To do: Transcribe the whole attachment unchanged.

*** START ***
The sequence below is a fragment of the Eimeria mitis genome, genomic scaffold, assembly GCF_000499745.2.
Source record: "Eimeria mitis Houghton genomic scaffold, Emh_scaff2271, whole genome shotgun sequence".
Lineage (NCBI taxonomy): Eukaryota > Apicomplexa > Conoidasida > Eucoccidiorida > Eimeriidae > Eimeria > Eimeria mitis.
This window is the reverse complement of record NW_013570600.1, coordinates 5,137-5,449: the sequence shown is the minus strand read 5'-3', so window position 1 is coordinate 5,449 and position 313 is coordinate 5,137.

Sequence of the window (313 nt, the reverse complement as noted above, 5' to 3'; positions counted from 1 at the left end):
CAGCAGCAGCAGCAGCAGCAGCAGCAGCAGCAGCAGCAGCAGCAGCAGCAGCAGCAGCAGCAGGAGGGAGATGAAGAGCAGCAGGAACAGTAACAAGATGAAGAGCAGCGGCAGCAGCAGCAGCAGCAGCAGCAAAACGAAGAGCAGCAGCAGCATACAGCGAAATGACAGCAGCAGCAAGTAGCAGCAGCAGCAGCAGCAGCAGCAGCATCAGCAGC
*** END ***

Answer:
The sequence below is a fragment of the Eimeria mitis genome, genomic scaffold, assembly GCF_000499745.2.
Source record: "Eimeria mitis Houghton genomic scaffold, Emh_scaff2271, whole genome shotgun sequence".
Lineage (NCBI taxonomy): Eukaryota > Apicomplexa > Conoidasida > Eucoccidiorida > Eimeriidae > Eimeria > Eimeria mitis.
This window is the reverse complement of record NW_013570600.1, coordinates 5,137-5,449: the sequence shown is the minus strand read 5'-3', so window position 1 is coordinate 5,449 and position 313 is coordinate 5,137.

Sequence of the window (313 nt, the reverse complement as noted above, 5' to 3'; positions counted from 1 at the left end):
CAGCAGCAGCAGCAGCAGCAGCAGCAGCAGCAGCAGCAGCAGCAGCAGCAGCAGCAGCAGCAGGAGGGAGATGAAGAGCAGCAGGAACAGTAACAAGATGAAGAGCAGCGGCAGCAGCAGCAGCAGCAGCAGCAAAACGAAGAGCAGCAGCAGCATACAGCGAAATGACAGCAGCAGCAAGTAGCAGCAGCAGCAGCAGCAGCAGCAGCATCAGCAGC